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Feedback Effects

Evidence on feedback effects demonstrate that decisions on fossil fuels (investment, policy, and/or judicial decisions) can have complex, non-linear feedback effects, which can accelerate system-wide decarbonisation.  

The work of Farmer et al (2019) on ‘sensitive intervention points’ draws on complex systems theory to show how well-calibrated interventions can trigger disproportionately large shifts in the systems that cause climate change. Otto et al (2020) similarly examine how certain ‘social tipping interventions’ can catalyse change within and across specific systems (e.g. the energy system, education system, information systems, norms and values, human settlements, and financial markets). Lenton et al (2020) analyse theories on positive tipping points in social and technological systems, suggesting events such as market reconfigurations and governmental interventions can lead to systemic change.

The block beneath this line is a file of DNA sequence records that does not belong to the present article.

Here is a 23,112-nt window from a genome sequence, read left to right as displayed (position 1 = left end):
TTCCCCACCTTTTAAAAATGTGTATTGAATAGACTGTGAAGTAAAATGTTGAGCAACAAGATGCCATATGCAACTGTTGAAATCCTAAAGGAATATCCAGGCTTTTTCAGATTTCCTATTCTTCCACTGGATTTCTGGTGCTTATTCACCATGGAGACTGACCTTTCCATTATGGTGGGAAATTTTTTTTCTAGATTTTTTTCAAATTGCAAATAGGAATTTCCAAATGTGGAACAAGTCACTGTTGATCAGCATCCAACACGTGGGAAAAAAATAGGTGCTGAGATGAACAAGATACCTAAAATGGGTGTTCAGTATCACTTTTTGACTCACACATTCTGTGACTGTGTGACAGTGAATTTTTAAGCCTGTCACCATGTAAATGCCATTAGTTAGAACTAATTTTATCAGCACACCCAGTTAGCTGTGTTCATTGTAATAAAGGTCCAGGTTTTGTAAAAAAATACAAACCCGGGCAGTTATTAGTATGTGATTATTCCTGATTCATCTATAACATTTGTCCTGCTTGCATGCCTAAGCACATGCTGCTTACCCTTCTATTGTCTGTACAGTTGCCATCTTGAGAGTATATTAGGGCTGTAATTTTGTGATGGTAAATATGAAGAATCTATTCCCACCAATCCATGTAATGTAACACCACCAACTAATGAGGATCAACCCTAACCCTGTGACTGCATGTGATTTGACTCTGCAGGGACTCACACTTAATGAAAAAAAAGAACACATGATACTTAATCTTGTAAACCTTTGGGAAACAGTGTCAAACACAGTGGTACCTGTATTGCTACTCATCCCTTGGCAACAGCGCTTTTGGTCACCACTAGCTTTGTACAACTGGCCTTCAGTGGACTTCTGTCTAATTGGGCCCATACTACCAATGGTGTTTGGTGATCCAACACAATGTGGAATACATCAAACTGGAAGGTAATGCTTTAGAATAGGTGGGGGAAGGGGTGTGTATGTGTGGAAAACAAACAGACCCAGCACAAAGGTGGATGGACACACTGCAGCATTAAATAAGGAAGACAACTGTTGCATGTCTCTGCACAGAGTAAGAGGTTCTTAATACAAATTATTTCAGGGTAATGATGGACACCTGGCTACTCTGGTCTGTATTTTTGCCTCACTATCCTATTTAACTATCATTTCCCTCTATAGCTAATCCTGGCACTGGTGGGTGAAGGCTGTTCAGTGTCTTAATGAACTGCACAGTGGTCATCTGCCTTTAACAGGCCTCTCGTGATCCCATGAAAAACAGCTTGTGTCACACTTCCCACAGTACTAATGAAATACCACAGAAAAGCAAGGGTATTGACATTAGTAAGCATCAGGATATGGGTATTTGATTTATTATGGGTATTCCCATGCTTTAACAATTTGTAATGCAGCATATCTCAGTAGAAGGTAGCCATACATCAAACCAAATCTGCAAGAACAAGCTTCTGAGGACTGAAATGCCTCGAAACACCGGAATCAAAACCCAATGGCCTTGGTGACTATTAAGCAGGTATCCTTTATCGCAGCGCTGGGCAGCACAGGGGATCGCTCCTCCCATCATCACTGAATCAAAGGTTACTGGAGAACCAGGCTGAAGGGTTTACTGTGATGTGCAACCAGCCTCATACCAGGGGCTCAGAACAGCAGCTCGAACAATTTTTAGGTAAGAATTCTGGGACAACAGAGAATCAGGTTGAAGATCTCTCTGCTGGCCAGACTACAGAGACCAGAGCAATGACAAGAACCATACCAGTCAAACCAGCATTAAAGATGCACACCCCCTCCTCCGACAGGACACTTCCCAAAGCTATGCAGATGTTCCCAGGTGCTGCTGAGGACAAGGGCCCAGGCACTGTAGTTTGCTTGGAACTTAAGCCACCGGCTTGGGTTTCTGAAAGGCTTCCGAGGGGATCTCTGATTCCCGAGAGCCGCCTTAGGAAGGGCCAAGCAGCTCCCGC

Evidence on non-linear feedback effects can be used to challenge arguments that assume actions, such as a single decision on a fossil fuel project, only have linear, marginal effects. Instead, rejecting a proposal for a new fossil fuel project may contribute to processes that trigger widespread change, as discussed in our category page on Norm Diffusion and Other Non-Price Effects.  

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